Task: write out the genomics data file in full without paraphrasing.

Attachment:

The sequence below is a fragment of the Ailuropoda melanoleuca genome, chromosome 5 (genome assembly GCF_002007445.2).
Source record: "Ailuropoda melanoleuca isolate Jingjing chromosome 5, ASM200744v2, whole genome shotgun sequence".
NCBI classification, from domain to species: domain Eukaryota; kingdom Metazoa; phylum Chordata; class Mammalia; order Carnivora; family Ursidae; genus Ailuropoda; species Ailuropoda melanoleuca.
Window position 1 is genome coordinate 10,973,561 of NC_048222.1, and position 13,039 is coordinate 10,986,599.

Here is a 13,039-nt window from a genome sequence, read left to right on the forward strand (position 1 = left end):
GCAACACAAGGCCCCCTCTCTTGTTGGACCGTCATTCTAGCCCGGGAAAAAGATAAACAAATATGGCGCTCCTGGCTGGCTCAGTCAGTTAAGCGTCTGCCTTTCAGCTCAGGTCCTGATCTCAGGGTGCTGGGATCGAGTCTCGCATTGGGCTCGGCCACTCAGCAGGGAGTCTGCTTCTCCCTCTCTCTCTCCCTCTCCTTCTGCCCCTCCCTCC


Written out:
The sequence below is a fragment of the Ailuropoda melanoleuca genome, chromosome 5 (genome assembly GCF_002007445.2).
Source record: "Ailuropoda melanoleuca isolate Jingjing chromosome 5, ASM200744v2, whole genome shotgun sequence".
NCBI classification, from domain to species: domain Eukaryota; kingdom Metazoa; phylum Chordata; class Mammalia; order Carnivora; family Ursidae; genus Ailuropoda; species Ailuropoda melanoleuca.
Window position 1 is genome coordinate 10,973,561 of NC_048222.1, and position 13,039 is coordinate 10,986,599.

Here is a 13,039-nt window from a genome sequence, read left to right on the forward strand (position 1 = left end):
GCAACACAAGGCCCCCTCTCTTGTTGGACCGTCATTCTAGCCCGGGAAAAAGATAAACAAATATGGCGCTCCTGGCTGGCTCAGTCAGTTAAGCGTCTGCCTTTCAGCTCAGGTCCTGATCTCAGGGTGCTGGGATCGAGTCTCGCATTGGGCTCGGCCACTCAGCAGGGAGTCTGCTTCTCCCTCTCTCTCTCCCTCTCCTTCTGCCCCTCCCTCC